Stressful life events in childhood such as death or illness in the family, divorce or separation can triple the risk of developing Type 1 Diabetes, research has suggested.
Divorce is a very painful process, for all involved, especially if there are children. If diabetes is the cause of the divorce, then that is very sad. Having diabetes can be difficult to cope with for some spouses. The irrational mood swings that some diabetics experience, the feelings of “why me?”, helplessness, anger are sometimes very hard on the partner. People with diabetes start to have low self-esteem, start feeling unattractive. They feel that they have become a burden on their partners (emotionally, and monetarily).
Sometimes the healthy partner feels that the load on them is too much, or that this is not what they signed up for. All this leads to a breakdown of the institution of marriage, eventually leading to a divorce. Often the healthy partner may also experience low self-worth, for feeling that they are not a good enough partner, or not doing enough.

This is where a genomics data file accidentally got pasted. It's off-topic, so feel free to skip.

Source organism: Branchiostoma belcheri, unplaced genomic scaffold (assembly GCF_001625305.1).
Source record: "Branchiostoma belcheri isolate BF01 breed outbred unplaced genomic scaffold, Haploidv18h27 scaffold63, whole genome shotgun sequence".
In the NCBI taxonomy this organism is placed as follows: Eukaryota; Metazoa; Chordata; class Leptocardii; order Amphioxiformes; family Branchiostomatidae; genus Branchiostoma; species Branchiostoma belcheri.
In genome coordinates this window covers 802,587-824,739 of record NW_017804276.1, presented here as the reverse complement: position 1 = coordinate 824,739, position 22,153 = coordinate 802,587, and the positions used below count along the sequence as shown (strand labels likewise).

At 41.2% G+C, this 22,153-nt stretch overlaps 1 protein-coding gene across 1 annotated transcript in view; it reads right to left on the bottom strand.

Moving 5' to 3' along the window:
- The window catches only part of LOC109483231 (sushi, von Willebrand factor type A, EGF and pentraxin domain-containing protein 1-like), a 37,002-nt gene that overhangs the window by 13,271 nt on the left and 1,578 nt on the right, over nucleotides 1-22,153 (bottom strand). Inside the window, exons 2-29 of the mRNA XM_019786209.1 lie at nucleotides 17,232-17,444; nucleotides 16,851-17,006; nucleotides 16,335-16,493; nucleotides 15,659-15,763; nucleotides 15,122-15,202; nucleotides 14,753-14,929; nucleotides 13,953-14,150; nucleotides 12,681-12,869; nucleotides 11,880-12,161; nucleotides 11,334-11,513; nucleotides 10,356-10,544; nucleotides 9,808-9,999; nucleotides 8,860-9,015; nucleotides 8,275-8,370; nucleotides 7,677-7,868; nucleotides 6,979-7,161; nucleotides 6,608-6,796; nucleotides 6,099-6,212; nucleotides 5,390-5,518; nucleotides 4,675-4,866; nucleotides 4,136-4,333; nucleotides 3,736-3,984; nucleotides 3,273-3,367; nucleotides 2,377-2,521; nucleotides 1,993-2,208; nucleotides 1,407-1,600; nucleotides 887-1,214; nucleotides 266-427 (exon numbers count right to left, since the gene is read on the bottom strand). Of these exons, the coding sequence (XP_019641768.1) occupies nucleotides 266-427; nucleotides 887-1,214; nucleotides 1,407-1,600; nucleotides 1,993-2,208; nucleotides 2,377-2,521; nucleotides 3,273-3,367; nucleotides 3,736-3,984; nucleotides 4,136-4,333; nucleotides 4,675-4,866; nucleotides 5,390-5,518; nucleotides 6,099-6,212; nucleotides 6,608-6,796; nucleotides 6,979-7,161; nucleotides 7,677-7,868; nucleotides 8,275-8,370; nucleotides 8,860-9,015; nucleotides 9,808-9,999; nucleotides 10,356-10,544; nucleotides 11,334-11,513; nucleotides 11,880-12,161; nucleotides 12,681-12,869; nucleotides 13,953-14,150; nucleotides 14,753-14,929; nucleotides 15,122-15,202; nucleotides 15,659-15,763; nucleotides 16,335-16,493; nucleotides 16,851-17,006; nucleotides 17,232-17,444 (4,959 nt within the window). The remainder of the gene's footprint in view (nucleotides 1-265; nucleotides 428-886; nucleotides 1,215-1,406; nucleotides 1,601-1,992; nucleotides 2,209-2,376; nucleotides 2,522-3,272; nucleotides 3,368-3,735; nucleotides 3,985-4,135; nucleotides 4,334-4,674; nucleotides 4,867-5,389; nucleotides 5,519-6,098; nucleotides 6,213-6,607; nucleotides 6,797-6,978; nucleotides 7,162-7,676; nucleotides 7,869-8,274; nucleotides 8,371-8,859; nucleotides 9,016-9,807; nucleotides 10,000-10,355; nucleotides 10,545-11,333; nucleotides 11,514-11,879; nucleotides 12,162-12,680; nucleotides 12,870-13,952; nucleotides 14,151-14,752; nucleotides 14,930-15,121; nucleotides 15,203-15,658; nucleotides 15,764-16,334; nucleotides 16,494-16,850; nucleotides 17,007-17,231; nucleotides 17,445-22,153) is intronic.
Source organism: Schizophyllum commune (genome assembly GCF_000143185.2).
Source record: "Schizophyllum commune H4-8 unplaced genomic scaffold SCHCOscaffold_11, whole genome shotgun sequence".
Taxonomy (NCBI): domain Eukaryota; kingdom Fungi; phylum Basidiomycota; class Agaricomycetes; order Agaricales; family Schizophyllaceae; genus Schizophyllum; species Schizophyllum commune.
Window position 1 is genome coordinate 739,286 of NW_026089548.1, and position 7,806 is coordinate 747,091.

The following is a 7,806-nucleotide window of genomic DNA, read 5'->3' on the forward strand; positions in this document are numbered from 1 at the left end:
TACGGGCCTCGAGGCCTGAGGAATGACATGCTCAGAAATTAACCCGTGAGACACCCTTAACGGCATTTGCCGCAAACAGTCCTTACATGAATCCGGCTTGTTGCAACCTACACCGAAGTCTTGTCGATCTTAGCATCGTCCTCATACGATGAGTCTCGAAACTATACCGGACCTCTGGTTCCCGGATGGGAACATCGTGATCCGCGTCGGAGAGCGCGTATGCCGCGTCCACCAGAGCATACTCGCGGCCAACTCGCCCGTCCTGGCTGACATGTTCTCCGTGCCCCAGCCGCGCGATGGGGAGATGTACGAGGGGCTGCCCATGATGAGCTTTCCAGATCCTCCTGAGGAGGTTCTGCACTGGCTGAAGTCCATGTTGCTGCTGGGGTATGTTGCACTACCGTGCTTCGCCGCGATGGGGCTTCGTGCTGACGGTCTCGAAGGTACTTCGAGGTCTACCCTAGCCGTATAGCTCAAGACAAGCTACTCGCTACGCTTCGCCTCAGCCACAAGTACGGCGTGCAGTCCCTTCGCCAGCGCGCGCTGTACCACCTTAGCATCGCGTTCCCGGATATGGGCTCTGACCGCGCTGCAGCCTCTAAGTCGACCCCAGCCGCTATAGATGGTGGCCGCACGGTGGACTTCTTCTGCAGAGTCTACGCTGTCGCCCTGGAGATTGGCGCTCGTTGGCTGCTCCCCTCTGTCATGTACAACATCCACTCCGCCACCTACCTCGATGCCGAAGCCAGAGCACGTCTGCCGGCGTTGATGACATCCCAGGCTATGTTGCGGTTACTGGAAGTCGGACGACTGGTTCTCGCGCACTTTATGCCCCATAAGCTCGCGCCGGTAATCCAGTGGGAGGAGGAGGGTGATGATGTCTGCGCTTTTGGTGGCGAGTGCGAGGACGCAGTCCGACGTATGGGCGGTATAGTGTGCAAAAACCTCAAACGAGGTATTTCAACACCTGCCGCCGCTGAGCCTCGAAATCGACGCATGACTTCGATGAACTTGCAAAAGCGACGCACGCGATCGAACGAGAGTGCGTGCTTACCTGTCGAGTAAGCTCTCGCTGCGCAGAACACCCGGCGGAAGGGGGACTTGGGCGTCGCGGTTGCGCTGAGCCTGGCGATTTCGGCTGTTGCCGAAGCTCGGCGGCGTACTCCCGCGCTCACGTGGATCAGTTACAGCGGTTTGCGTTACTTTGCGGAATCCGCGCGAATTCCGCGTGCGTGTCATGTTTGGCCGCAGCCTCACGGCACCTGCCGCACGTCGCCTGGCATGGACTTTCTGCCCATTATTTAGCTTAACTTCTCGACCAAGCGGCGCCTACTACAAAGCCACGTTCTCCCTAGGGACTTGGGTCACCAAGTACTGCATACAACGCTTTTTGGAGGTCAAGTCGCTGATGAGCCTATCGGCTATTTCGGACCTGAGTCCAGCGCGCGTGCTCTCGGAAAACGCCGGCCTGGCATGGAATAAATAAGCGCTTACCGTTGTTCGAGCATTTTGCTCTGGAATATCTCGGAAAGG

Each member of a couple may start disliking the other one. Marital members may also have a fear about the future. They don’t know where the relationship is heading. This uncertainty and fear of the unknown could be a precursor to marital breakup.
It’s imperative to talk about these issues with each other and come to some understanding of how to go forward and resolve it. Communication lines have to be open and discussions encouraged without any fear of judgment. It might be beneficial to get some professional help too.
Just remember that divorce is not the end of the road. Sometimes it is better to be alone than to be in a relationship where one is not respected and accepted.